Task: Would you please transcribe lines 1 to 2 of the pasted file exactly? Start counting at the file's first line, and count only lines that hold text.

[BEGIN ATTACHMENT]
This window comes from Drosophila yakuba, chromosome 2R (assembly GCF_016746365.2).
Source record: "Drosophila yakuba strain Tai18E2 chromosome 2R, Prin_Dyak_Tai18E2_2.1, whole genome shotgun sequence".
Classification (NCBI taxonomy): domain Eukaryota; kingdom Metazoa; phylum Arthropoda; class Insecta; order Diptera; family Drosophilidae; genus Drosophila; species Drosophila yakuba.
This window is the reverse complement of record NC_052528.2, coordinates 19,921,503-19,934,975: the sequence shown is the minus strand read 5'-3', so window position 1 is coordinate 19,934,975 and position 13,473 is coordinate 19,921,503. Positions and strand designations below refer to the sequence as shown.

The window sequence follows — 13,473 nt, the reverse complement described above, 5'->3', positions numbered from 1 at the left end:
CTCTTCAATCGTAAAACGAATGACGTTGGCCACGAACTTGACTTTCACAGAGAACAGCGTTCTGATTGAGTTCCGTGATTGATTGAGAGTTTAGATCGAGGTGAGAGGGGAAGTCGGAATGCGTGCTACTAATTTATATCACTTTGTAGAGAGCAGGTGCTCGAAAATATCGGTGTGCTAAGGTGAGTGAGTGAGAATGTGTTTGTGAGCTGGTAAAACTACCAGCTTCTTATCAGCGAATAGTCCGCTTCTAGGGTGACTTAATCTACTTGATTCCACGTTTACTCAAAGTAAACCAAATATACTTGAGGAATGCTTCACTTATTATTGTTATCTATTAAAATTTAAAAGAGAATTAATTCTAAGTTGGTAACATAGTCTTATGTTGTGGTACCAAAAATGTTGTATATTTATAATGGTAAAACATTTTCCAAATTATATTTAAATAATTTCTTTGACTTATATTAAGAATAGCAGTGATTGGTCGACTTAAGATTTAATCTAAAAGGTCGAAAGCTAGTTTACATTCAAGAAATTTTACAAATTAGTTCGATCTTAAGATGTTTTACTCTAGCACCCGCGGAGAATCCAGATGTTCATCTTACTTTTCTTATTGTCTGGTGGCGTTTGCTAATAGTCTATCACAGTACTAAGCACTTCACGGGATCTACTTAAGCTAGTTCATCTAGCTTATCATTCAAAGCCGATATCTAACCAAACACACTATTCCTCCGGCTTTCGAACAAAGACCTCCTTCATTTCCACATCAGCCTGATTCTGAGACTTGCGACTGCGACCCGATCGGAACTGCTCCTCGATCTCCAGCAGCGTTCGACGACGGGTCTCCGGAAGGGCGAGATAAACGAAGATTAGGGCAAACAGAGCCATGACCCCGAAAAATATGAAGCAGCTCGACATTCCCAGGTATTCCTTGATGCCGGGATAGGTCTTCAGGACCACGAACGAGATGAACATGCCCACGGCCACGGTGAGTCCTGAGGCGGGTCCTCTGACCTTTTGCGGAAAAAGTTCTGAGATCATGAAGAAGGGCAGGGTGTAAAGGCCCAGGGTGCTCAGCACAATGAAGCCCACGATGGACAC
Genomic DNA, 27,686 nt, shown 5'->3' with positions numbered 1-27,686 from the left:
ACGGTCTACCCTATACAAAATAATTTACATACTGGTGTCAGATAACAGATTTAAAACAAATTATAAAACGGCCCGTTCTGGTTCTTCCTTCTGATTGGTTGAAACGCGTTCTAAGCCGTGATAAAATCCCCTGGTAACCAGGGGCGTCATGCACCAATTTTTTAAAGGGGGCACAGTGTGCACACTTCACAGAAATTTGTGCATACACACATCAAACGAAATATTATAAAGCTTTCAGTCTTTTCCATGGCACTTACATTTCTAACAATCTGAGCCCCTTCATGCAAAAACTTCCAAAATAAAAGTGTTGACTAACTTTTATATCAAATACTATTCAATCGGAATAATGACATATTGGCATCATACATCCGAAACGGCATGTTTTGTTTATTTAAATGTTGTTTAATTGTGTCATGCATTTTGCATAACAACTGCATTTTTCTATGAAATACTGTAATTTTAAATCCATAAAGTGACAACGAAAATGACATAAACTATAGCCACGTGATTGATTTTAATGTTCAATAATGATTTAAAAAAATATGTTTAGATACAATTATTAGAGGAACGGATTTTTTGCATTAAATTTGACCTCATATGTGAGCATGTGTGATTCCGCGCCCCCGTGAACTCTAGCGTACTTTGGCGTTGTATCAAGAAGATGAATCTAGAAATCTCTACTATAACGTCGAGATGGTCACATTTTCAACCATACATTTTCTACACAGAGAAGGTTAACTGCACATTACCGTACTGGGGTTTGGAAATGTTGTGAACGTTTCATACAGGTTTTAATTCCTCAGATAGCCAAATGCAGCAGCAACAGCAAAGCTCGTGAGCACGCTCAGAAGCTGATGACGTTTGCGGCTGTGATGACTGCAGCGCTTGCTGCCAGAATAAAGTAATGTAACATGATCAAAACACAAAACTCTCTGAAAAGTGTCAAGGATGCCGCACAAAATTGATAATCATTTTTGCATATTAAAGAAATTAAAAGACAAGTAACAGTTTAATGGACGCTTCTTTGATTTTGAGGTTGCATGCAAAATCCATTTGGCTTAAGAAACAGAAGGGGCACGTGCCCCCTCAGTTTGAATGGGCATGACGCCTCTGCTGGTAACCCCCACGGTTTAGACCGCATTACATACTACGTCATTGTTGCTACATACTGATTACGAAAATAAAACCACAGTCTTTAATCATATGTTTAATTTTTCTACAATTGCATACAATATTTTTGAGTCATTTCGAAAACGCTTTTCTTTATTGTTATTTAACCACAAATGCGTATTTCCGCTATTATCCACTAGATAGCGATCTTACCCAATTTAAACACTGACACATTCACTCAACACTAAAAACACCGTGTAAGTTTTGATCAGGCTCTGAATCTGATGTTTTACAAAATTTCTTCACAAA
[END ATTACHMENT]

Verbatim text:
This window comes from Drosophila yakuba, chromosome 2R (assembly GCF_016746365.2).
Source record: "Drosophila yakuba strain Tai18E2 chromosome 2R, Prin_Dyak_Tai18E2_2.1, whole genome shotgun sequence".